Speaking during a webcast on its results yesterday, Hainer said: "There is no question that the collaboration with Kanye West has significantly elevated the perception of our brand not only, but particularly, in the US."
He said the impact had gone far beyond the lifestyle part of the business and had helped it make major progress in connecting with the consumer.
A stronger US business has also helped the firm's presence in retail, Hainer added.
"It has not gone unnoticed by the country’s most important retailers," he said. "They have become much more supportive of our products over the past 12 months which is reflected in the significant increase in space in their stores."
Hainer said the popularity of seven other trainer ranges had led to Adidas becoming the most popular sneaker brand on Instagram.
Adidas reportedly paid Kanye West $10m (£7m) to collaborate on the limited-edition 'Yeezy' trainers, but there was criticism from some camps that this had not paid off.
NPD analyst Matt Powell told Marketing that the Yeezy line's actual sales performance, which he said was in the hundreds of thousands, was proof that superstar endorsements rarely pay off.
He attributed Adidas' improving sales performance in the US to a tighter and more focused product team than the 'West effect'. Adidas doesn't break out the sales performance on individual ranges.
Adidas reported an improvement in its US sales performance, wiith brand sales for full year 2015 up 9% year on year on a currency neutral basis to €2.2bn.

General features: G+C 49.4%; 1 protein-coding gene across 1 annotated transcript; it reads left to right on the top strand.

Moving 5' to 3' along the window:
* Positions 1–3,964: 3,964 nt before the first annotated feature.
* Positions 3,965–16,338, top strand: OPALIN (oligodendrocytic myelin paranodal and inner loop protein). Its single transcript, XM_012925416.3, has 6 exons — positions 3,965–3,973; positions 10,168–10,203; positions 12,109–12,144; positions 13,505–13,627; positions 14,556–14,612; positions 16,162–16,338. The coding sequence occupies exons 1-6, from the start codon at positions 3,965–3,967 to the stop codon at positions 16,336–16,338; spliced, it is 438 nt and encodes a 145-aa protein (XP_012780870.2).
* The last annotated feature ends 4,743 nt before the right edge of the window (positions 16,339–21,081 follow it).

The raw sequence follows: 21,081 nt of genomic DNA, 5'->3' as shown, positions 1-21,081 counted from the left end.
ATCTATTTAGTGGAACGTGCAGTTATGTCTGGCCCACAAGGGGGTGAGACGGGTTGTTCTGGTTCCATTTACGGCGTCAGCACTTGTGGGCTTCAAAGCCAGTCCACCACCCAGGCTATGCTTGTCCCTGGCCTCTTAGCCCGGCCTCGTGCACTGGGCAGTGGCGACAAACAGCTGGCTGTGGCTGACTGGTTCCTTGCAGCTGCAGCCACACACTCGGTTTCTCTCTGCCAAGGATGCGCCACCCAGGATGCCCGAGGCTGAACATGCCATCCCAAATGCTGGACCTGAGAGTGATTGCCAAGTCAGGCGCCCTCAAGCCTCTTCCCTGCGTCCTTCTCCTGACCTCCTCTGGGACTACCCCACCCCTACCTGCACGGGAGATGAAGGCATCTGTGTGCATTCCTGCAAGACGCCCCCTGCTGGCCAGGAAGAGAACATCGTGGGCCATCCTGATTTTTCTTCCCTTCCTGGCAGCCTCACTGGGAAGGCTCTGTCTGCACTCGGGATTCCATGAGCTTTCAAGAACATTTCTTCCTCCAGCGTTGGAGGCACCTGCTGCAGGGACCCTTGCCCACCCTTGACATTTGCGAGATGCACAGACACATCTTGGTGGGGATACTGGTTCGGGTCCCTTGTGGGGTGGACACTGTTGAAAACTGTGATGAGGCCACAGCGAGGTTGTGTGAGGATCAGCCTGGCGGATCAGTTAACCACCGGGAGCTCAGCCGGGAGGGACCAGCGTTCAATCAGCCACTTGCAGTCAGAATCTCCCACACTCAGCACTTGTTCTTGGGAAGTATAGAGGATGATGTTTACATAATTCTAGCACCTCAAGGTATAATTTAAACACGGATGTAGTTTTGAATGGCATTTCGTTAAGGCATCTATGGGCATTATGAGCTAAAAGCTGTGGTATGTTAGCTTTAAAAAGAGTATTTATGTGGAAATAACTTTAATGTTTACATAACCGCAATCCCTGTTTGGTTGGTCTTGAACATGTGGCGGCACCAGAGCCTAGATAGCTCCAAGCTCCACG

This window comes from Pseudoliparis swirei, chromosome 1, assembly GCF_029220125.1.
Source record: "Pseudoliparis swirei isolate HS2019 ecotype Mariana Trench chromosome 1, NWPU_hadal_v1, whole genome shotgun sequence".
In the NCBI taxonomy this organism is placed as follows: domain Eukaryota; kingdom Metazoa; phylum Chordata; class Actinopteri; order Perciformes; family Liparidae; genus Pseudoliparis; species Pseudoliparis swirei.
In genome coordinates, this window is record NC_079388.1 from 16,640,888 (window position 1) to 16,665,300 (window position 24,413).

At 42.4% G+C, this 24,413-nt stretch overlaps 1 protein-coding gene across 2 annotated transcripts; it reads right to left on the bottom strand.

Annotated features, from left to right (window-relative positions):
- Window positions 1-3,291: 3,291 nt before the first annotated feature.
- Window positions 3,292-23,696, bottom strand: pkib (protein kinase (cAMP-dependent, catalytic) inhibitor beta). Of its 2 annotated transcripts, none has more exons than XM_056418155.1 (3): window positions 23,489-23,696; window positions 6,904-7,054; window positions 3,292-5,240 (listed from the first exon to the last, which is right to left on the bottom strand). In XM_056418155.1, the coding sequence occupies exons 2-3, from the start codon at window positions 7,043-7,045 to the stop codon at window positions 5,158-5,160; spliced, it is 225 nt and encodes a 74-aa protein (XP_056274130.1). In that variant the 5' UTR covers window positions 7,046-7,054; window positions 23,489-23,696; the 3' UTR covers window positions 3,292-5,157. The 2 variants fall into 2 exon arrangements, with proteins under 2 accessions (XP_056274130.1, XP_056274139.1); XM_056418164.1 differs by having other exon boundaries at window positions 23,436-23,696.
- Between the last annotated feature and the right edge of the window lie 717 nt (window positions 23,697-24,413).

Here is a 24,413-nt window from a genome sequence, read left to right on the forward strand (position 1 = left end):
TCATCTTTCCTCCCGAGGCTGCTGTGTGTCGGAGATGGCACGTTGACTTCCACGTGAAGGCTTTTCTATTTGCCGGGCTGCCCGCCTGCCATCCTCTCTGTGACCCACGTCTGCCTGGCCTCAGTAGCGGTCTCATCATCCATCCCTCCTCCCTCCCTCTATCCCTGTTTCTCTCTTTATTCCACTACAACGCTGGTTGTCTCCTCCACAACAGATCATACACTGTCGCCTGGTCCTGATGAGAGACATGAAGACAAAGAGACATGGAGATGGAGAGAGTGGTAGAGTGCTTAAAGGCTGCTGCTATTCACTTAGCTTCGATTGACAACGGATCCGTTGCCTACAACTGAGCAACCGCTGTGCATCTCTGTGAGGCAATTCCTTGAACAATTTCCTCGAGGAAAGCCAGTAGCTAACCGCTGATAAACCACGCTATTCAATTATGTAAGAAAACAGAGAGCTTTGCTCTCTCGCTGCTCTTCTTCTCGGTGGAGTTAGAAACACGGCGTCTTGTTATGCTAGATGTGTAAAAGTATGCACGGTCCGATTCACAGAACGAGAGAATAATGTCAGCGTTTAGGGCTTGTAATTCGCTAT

Overall footwear sales were up 19% for the year on a currency neutral basis to €8.4bn.
Adidas reported full-year net profit of €634m, on sales of €17bn, up 29% year on year.
Hainer played up the growing importance of womenswear to the business, stating it was "imperative" the brand won the female market.
"We are now more focused on the female athlete more than ever before," he said. The brand launched a female-focused trainer, PureBoost X, last month.
Adidas also launched the "I'm Here to Create" campaign in January, starring female athletes including tennis star Caroline Wozniacki.
Heiner also talked up the appointment of Christine Day, former CEO of Lululemon, as an advisor on Adidas' womenswear business.
He said: "As an expert in building an athletic brand for women, Christine has been instrumental in sharpening our game plan, asking the right questions and helping us develop this important part of our business in the right way."